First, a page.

Folks, I am now convinced that we should all be making — and wearing — facemasks.
Here are some links, which I will be updating as I see more:
A New York Times article which says that the US took a strategy of discouraging masks, in order to protect the supply for healthcare workers, when the reality is that mask-wearking by the general public is one part of the general strategy of those Asian countries which have controlled Coronavirus/COVID-19: Taiwan, Hong Kong, etc.
Here’s a Forbes article with more information/resources on mask-making.
Here is a mask pattern designed to allow a filter. (Note: it is somewhat complex and I’ve been having trouble with it but I think it’s an issue of my fabric. Also, the filter is any sort of non-woven material – I’ve seen dried antibiotic wipes as well as the material in furnace filters.)
Here is an “instructables” pattern, which also has some advice on materials and research citations.
Here is a simpler face mask pattern (which, since it doesn’t call for a filter, calls for more tightly-woven fabric).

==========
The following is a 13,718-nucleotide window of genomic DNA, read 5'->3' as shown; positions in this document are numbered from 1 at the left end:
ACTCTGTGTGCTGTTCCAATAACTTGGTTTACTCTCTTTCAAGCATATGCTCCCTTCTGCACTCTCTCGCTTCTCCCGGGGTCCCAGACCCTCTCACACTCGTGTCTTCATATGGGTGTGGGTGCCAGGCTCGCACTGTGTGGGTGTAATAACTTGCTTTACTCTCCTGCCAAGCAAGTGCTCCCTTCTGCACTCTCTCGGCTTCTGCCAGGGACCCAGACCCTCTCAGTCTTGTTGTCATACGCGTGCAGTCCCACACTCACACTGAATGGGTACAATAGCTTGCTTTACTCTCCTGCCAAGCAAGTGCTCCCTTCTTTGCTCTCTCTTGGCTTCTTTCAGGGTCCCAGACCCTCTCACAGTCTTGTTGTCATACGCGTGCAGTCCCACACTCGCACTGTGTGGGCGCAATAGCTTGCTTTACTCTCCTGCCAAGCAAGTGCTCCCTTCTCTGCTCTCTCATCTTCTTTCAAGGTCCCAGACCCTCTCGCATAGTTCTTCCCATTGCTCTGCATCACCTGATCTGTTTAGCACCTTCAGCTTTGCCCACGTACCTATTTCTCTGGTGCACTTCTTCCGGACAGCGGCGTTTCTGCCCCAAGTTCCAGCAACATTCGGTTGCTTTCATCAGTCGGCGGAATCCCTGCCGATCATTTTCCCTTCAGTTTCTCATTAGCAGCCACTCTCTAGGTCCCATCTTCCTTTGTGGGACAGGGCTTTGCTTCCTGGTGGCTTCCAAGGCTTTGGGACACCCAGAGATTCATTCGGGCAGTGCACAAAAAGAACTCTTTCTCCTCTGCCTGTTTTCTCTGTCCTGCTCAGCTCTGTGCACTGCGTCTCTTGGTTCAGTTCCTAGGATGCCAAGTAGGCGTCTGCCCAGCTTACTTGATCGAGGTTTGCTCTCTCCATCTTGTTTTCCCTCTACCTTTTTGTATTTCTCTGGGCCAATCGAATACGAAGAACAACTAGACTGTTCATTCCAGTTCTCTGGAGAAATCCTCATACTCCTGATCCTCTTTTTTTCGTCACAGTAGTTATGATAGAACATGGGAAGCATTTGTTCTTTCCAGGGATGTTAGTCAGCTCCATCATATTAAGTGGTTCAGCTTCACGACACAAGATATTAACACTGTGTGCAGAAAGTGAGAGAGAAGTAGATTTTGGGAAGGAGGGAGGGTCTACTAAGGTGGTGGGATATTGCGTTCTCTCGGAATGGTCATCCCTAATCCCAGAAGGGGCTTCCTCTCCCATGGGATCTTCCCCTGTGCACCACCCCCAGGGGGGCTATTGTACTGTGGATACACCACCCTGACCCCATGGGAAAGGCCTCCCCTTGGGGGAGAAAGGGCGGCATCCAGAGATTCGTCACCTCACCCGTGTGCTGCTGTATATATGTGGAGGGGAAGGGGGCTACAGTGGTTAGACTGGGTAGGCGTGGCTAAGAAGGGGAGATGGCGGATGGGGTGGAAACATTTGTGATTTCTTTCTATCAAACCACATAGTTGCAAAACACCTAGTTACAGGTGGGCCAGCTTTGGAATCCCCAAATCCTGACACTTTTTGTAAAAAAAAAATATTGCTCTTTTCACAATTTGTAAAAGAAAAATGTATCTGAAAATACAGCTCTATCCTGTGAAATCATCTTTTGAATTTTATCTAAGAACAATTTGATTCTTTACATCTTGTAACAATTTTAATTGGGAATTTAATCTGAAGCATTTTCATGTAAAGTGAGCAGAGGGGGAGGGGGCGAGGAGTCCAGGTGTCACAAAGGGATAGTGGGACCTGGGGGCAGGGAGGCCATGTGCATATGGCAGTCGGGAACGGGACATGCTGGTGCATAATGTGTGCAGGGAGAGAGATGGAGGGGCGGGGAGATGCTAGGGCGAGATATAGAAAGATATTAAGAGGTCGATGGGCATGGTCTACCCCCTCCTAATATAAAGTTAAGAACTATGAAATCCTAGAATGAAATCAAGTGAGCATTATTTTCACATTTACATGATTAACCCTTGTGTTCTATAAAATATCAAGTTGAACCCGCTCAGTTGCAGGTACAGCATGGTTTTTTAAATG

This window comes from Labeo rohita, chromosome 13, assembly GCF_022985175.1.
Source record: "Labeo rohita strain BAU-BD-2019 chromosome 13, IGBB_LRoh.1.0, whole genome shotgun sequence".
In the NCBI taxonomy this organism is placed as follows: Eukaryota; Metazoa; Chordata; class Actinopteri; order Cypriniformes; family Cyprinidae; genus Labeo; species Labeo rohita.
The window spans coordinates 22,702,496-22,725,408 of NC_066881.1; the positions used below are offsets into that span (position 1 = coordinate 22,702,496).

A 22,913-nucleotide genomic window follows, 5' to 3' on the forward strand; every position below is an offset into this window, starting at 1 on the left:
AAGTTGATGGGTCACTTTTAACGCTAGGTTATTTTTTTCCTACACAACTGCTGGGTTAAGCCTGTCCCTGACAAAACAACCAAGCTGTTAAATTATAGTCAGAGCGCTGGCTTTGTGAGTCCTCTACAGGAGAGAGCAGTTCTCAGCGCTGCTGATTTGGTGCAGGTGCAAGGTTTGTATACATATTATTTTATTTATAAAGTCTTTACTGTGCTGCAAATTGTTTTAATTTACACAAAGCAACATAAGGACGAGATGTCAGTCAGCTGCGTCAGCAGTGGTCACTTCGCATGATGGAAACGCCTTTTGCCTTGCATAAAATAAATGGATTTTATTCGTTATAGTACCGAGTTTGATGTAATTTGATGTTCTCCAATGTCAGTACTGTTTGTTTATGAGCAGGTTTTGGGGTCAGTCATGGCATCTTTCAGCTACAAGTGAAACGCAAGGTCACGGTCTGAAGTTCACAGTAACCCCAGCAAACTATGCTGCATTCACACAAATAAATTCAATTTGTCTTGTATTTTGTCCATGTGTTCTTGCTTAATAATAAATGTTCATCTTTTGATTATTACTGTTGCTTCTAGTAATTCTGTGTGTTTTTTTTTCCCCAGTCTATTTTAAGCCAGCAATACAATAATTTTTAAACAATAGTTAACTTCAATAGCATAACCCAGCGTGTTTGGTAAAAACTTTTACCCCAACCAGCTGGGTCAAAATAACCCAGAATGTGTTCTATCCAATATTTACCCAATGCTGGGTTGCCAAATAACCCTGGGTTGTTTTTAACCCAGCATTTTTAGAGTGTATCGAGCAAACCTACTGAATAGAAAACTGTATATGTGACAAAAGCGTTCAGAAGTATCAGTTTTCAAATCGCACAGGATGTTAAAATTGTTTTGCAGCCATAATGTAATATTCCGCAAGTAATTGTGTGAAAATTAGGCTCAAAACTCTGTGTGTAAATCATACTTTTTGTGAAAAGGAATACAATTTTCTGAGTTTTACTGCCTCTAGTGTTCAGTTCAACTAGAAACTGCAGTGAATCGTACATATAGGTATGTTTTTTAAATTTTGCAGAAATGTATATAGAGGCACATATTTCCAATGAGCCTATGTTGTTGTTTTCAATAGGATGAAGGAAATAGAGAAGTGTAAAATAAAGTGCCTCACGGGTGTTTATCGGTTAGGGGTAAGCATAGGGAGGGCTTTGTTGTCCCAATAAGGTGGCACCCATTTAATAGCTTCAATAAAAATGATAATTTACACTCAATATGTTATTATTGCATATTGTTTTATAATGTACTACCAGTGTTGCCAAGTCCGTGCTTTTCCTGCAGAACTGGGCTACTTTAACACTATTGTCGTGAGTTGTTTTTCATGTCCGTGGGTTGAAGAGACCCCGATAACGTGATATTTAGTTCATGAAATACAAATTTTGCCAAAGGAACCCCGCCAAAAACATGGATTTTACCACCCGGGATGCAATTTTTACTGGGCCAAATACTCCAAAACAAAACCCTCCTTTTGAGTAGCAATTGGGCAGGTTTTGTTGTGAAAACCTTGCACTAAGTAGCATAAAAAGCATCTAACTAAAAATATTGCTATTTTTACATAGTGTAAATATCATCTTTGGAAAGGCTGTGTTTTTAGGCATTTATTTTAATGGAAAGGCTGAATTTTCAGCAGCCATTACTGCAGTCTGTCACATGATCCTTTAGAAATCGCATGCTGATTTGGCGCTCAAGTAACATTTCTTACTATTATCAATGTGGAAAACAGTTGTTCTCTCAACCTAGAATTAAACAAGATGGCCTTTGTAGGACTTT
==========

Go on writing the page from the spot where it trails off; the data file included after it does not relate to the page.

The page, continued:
Here is the simplest of the three, with instructions and a video tutorial.
UPDATE: here’s another pattern that I’m adding to bookmark.
Here’s another version of a shaped face mask which I will try next to compare fits.
One issue I haven’t figured out is this: how finicky should I be about fabric? I’m inclined to think that for the filter-using ones, there’s a wider range of suitable fabrics. It may be that for the non-filter ones, something like a high thread-count sheet might be better.
So far, mask projects seem to be local.
For example, Deaconness Hospital in southern Indiana is asking people to make and drop off masks.
The Bike Bald Facebook group in Oswego (south suburban Chicago) is asking people to make masks not for COVID-19 use but for immunocompromised patients who can’t access their usual sources for routine protection.
Providence Hospital in Washington is organizing mask-making with kits.
The blog “Train with Bain” is also attempting to compile a list.
I should also add that I have a family member who works in supply chain management at a hospital system and he reported that they expect to receive “stockpile” supplies in short order. But really, I am thinking as much about people outside the healthcare system as within it — cashiers at grocery stores (or shoppers at grocery stores), for instance.
UPDATE: Here’s the Joann Fabrics website. Here’s their press release, which says, they are using their classrooms as mask-making sites and also accepting donations: “All open JOANN locations will serve as collection points for those making in their homes, and all items created by customers will be donated to help medical systems extend their dwindling supplies of protective equipment, and will be used at the hospital’s discretion.”
And here’s the city of Chicago’s face mask drive.